Toronto beer social media

Grading the social media presence of local breweries

Without the advertising dollar of the multinational corporations with which they often compete, many of Toronto's local brewers have embraced social media as their chief marketing vehicle of choice. And some have proven that they can do so exceptionally well. Here are seven local breweries that have shown that, in addition to supplying Toronto with great craft beers, they are web savvy businesses interested in social community building.

Mill Street Brewery
With over 4800 followers on both their Facebook page and Twitter profile, Mill Street has proven that they're adept at spreading the word about their beer to the public.
Mill Street is also very good at featuring announcements about promotional events being held at the various bars that serve their beers.
Both feeds are clearly frequently maintained and both feature quick responses to public inquiries — their Twitter account notably even features a response to a user on his blackberry to express frustration about the level of service they're receiving at one of Mill Street's Brew Pubs.
Grade: A+

Junction Craft Brewing
Owner and Proprietor Tom Paterson's personal Twitter feed and Junction Craft's Facebook page are frequently updated with relevant links and both engage followers and other organizations. Junction Craft's website is also effective and features an interactive map of where to find their beer around town, a regularly updated blog, and links to their other social media outlets, including their YouTube channel.
Grade: A+

Great Lakes Brewery
Clearly Great Lakes embraces the more genuine community element of social media and their Facebook page reads a lot like the profile of a friend who also happens to run a brewery. They post outbound links to hockey-related content and the personal interests of whomever's running the page on a given day. Similarly, their photo albums are dedicated to social events held at their facility. Great Lakes clearly understands the role of social media to start conversations about their products and they've even made attempts to create twitter hasthtags specific to their product such as #ProjectX to promote their monthly one-off beer events and #GLBjubilee in honour of their 25th year in business.
Grade: A

Sawdust City Brewery
Sawdust's Facebook page features links to video tastings of their beers and both their Twitter and facebook page are being used to provide updates when new restaurants and bars start selling their beer.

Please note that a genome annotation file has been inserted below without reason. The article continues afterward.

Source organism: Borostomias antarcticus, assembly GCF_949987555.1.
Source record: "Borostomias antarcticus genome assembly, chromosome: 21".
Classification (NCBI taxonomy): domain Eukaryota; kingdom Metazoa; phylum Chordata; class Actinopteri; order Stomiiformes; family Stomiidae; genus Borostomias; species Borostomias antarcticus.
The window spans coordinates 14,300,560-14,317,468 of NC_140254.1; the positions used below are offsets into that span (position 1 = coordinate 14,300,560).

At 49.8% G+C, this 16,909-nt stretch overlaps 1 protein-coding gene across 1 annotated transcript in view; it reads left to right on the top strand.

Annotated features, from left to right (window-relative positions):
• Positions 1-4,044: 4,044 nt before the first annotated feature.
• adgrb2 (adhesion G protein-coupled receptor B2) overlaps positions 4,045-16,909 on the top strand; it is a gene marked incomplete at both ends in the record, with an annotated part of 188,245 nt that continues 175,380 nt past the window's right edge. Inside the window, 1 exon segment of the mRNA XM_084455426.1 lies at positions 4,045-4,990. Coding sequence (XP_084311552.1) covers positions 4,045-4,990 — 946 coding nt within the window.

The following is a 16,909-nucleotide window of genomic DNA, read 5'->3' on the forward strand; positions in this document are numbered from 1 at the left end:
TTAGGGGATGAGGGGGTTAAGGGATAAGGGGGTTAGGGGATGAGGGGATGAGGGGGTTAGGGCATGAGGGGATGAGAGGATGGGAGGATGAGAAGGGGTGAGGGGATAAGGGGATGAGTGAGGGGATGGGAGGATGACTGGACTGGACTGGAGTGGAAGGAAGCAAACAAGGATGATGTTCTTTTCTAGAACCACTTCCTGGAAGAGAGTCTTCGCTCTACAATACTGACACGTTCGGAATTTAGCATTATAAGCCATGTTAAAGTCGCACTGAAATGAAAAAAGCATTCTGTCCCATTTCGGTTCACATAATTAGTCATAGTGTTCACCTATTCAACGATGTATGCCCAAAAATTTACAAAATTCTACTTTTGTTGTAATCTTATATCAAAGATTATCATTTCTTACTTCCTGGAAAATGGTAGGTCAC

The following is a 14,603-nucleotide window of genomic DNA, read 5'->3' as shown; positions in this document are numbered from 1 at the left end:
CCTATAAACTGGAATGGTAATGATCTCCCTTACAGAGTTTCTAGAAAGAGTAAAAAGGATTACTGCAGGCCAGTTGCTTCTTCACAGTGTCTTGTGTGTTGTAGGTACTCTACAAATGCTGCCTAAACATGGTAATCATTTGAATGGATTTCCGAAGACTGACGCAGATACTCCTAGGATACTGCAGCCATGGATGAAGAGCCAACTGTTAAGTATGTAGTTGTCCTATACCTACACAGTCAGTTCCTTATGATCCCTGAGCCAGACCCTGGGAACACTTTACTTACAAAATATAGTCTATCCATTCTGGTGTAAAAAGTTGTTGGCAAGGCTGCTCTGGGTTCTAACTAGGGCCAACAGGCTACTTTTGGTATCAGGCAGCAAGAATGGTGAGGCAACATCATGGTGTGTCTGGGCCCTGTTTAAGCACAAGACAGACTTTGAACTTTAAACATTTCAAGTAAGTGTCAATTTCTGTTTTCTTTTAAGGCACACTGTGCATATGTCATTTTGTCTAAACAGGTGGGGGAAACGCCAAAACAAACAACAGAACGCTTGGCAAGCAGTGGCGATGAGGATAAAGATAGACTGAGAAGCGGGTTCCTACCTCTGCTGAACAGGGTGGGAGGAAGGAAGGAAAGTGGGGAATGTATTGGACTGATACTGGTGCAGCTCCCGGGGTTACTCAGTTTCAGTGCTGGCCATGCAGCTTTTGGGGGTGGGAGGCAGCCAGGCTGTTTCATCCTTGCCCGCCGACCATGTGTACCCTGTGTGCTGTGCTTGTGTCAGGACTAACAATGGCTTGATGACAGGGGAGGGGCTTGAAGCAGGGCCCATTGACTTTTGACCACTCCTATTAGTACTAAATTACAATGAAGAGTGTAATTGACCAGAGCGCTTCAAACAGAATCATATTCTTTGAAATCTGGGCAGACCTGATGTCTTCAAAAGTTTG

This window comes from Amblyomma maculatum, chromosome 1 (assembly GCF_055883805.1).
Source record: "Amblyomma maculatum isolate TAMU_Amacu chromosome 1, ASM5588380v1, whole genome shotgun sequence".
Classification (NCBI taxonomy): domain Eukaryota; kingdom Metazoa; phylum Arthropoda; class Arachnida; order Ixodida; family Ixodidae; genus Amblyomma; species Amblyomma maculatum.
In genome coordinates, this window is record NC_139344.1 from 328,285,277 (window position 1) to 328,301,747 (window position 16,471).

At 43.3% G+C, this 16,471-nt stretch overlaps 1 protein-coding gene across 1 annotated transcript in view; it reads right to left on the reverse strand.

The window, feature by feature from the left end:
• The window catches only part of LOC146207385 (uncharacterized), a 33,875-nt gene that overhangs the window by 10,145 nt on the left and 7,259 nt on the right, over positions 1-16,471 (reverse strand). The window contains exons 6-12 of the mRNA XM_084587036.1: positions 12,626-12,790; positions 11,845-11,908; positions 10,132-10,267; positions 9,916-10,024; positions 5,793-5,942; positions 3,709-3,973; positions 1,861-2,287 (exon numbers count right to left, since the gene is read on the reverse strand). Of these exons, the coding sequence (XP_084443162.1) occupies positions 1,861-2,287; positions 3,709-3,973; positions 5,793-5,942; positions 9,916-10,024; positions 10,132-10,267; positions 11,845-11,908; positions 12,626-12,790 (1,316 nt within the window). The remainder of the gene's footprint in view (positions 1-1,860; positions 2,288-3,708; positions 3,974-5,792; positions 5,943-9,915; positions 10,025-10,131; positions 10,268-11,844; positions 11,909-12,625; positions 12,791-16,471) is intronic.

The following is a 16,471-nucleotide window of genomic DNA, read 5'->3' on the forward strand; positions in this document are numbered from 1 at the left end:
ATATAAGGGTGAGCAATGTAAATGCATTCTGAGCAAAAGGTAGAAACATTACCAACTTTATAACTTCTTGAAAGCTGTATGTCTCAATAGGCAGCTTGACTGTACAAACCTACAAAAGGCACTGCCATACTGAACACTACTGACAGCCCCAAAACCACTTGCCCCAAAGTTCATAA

Sawdust also has a frequently updated blog written by Sam Corbeil, their Brewmaster. It's a well-written, up-to-date blog about all the goings-on related to the brewery. With just four followers so far and almost no comments, it isn't a huge hit, but it's still a very new beer and the idea of offering so much direct access to information about the company is appealing in an era when people like to know as much as possible about the food and beer their consuming.
Grade: A

Spearhead Brewing Company
Spearhead's Facebook page features photos of their beer being enjoyed and promoted at various Ontario venues and food and wine expos and they also smartly and frequently interract with the public and other local organizations. Most notably though, Spearhead is wisely using social media to directly engage their public with savvy promotions that encourage user-generated content, for example: "Win a $100 gift card by uploading pics of yourself with a Spearhead!"
Grade: A

Amsterdam Brewing Company
Amsterdam's Twitter feed enjoys a popular following and also communicates directly with local businesses and followers. Unlike any other brewery here, their Facebook page features a splash page asking that you "like" their fan page before you can even peruse what it has to offer, which includes swag-promotions, conversations regarding products, and advance notice regarding up-coming one-off offerings. While there doesn't seem to much of an attempt to drive traffic to their website, Google's smart enough to index it first in search results for the brand. Disappointingly, there are currently no listings under their "events" tab there and the photo gallery does not appear to have been updated since 2010.
Grade: B

Kensington Brewing Company
You might say that owner Brock Shepperd's approach to social media is appropriately suited to the laid-back vibe of his beer's namesake neighbourhood. He clearly understands the importance of social media to a thriving brewery and keeps his beer's Twitter feed frequently updated, mainly by engaging other beer fans and organizations with direct messages. Kensington Brewing Company's less-frequently updated Facebook page isn't exactly stellar and a sparsely updated website doesn't have too many bells and whistles but clearly Shepperd gets the draw of the conversational approach to social media.
Grade: B-


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